Electric Lamps and Lighting Calculations, Definitions and Units | Electrical Earthing or Grounding

Impulses of radiant energy are emitted from various sources at various wavelengths, some of which affect the eye, causing the sensation known as light. Light can thus be expressed in terms of radiant energy wavelength between about 4000 and 7000 Angstrom. A given amount of such energy may cause different persons to experience light in different degrees.

The following are the principal terms and units involved in lighting applications and measurements:

Definition and units:
Luminous flux(F): This is the rate of passage of radiant energy measured in relation to the sensation of light received by the eye.

Lumen: this is the unit of luminous flux and is equal to the light flux emitted in an element solid angle by a uniform point source of light of one candle strength, i.e. the quantity of light falling on a surface of 1 sq.ft. of a sphere of radius/ ft. from a uniform point source of one candle. It is a measure of lamp output. Since the area of a sphere is 4πR2 where R is the radius, it follows that a consistent tip supply of one candlepower emits 4pi lumens.

Luminous Intensity(l): The luminous flux per unit solid angle emitted by appointing a source of light in a given direction.

Candle: The unit of power or intensity of a source of light. There are various standards such as the standard sperm candle, and Vernon Harcourt’s Tentative Lamp. International Candle(Bougie Decimale).

Men Spherical Candle, power(M.S.C.P): The intensity of illumination from a lamp varies in different directions. M.S.C.P. is the average value in all directions.
Since 1 c.p emits 4p lumens M.S.C.P. lumens/ 4π

Mean Hemispherical Candle-power, M.H.C.P: upper or lower. The average candle-power of a light source in all directions in a plane through the centre of the source and perpendicular to its axis.

Reduction Factor(r): The ratio of M.H.C.P/ M.S.C.P

Illumination (E): The luminous flux per unit area of the surface measured in foot candles or lumens.

Footcandle: A unit of illumination; the illumination produced on the surface of a sphere at 1ft, radius from a point source of light of one candle. 1-foot candle = 1 lumen per sq. ft. or 10.764 lux(metre candles).

Consumption of lamps: The electrical energy taken by a lamp (measured in watts).

Utilization Factor: An allowance which depends on the distribution of light from the fitting, the colour of the walls, and the proportions of the room.Depreciation Factor: The Proportion of the initial light which can be assumed after lamps have deteriorated and fittings become dirty. Maybe about 1.3 for a clean situation, and 1.63 for bad conditions.

Reflection Factor of a surface = Reflected light flux / Incident light flux
The illumination on a surface varies inversely to the square of the distance from the light source.

Illumination in foot-candles on the plane normal to an axis of light = Candle-power/ (distance)2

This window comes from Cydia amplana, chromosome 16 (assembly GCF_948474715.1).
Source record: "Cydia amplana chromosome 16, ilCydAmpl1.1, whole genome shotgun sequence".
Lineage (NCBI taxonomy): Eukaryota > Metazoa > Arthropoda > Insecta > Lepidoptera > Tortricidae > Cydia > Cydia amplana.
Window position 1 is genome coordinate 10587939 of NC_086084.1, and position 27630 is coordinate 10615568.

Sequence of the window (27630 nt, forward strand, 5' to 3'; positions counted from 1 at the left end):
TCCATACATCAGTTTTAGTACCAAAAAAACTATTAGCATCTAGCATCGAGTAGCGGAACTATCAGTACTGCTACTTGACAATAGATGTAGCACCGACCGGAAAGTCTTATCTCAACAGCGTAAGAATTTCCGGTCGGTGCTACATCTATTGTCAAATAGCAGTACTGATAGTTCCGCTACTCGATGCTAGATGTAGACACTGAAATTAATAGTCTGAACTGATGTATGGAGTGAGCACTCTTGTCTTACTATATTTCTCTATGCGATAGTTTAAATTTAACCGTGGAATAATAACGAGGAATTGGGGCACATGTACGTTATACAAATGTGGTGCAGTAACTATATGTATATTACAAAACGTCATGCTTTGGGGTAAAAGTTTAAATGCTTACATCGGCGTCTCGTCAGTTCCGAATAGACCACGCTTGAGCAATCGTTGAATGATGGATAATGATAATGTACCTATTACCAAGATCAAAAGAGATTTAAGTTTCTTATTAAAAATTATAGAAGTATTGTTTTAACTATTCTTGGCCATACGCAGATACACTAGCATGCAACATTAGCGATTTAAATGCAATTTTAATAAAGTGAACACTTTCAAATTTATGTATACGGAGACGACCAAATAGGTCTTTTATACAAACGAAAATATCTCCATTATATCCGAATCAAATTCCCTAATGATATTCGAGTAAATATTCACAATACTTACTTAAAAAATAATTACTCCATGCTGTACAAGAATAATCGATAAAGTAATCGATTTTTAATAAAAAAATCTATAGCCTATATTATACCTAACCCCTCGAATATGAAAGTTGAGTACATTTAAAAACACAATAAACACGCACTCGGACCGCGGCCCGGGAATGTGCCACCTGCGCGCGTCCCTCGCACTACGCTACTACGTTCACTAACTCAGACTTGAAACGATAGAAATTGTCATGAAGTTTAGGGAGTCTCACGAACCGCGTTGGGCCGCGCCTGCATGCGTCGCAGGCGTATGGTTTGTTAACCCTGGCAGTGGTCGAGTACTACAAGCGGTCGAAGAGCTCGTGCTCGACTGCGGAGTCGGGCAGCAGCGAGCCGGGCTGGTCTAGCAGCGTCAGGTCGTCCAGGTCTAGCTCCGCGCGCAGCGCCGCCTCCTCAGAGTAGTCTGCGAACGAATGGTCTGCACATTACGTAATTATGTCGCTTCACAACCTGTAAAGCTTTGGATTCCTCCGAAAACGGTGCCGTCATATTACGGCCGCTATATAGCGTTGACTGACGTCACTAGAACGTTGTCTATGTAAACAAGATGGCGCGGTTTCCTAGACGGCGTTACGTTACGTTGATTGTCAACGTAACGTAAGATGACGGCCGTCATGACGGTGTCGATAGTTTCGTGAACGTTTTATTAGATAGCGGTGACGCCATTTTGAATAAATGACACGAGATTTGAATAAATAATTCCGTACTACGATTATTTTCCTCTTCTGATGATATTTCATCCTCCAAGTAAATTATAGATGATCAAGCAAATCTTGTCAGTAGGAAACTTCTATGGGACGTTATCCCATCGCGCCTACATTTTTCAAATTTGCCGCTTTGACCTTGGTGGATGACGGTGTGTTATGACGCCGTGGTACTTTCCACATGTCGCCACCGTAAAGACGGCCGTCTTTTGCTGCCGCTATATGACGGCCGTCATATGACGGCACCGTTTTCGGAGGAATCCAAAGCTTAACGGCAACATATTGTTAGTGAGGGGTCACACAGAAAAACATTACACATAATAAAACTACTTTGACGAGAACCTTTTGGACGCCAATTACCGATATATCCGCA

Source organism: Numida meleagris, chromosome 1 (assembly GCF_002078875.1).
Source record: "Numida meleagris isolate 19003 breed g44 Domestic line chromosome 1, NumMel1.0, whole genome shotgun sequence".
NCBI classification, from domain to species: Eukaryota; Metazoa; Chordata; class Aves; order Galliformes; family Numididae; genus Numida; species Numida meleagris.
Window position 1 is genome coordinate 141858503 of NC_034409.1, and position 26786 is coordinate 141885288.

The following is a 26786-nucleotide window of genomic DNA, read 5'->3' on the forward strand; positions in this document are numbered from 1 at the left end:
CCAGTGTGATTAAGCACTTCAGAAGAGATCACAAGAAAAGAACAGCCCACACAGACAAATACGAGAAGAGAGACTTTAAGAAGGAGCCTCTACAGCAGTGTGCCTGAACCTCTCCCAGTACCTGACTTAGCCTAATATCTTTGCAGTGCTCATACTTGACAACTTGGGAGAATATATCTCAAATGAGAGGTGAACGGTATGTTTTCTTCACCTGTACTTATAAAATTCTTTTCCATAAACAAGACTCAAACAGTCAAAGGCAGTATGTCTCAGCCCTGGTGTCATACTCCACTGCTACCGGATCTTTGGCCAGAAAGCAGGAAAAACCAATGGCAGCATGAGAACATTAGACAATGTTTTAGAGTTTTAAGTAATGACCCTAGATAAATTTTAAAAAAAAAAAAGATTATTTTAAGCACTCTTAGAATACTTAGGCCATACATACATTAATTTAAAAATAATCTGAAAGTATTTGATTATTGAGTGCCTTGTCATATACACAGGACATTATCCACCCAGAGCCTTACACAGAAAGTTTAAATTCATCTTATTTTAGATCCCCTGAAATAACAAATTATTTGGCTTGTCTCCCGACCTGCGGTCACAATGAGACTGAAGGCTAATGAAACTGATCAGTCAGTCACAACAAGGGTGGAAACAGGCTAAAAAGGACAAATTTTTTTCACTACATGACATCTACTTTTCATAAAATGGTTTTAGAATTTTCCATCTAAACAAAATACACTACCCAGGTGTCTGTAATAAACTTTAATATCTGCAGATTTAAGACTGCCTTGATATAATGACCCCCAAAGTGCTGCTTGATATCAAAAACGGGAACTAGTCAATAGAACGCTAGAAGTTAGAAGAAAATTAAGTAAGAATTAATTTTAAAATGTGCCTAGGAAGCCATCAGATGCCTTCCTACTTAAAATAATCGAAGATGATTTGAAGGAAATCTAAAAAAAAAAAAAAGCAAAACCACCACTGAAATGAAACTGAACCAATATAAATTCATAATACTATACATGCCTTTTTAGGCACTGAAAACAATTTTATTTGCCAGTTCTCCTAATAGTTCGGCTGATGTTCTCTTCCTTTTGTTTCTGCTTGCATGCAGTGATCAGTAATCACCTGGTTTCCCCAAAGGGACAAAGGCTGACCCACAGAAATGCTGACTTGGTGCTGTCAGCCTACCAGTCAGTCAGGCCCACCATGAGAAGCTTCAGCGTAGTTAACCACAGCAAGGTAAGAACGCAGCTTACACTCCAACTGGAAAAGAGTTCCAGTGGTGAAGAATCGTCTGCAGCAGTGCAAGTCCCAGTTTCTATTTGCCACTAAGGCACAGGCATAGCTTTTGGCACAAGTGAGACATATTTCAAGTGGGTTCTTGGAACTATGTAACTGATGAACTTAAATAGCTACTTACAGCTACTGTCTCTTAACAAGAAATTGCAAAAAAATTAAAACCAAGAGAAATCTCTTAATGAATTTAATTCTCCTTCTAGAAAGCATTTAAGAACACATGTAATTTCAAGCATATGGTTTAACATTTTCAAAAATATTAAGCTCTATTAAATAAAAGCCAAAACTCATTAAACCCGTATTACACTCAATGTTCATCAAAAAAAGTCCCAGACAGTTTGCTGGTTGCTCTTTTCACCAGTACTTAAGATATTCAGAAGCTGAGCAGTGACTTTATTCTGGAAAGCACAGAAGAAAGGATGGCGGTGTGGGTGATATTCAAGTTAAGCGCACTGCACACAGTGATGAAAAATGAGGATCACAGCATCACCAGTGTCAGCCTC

Radiation of different wavelengths produces eye sensations of different natures which are termed colour. Radiation of wavelength exceeding, 7000 Angstrom units is termed infrared and is invisible, though perceptible as heat rays. Radiations shorter than about 4000 Angstrom units in the ultra-violet region are also invisible, although they will affect a photographic plate and fluorescent powders.

Light output from electric lamps:

TypeWattageEfficiency (Lumens/watt)Initial Output Flux (Lumens)Average flux output through life of lamp (Lumens)

The approximate light output of electric discharge lamps

Electrical Earthing or Grounding

The term ground or grounding is familiar in countries like USA/Canada/Japan which is defined by IEEE Standard Dictionary as‘ Conducting connection to the earth. The term earthing or earth is spelt in UK, Europe and IEC Standards. Ground means Earth.
3 phase AC system neutral points are connected to the earth or a DC rectifier system to the earth is called neutral grounding or system grounding. Earthing connection of non-current conducting metallic accessories which are inbuilt with electrical installation devices or machines are called equipment body earthing. System ground refers to connecting neutral points to the earth. Equipment grounding refers to a connection or non-current carrying metallic parts to earth. Earth is the highest good conductor of electricity and can absorb unlimited charge with no rise in voltage. Hence the earthed point of the equipment always is at very low potential.

System earthing or grounding

Intentional connectivity of equipment or appliance neutral point to earth is called system earthing. If a neutral point is ground, the phase to earthing voltage is at earth fault condition so it does not increase to a high value. Earth fault protective mode becomes easy; hence it is a universal practice to have a neutral earthing at all voltage levels.

Equipment earthing or grounding

It is quite different from neutral grounding. Equipment earthing is connecting to earth from non-current carrying metallic spare parts. The non-current carrying metal parts include the motor body, switchgear structure, transformers, sheaths of heavy cable body of portable appliance body structure etc.

Equipment earthing ensures safety

The potential of an earthed device will not reach unsecured high values since they are connected to the earth. As the earth fault, current flow through the earthing and may readily does the operation of fuse or on earth fault relay, circuit breaker and faulty part are cut off automatically from the system. If equipment earthing is not provided or not maintained properly, the fault current will pass by contact through the human body to a ground source and cause highly dangerous shock.

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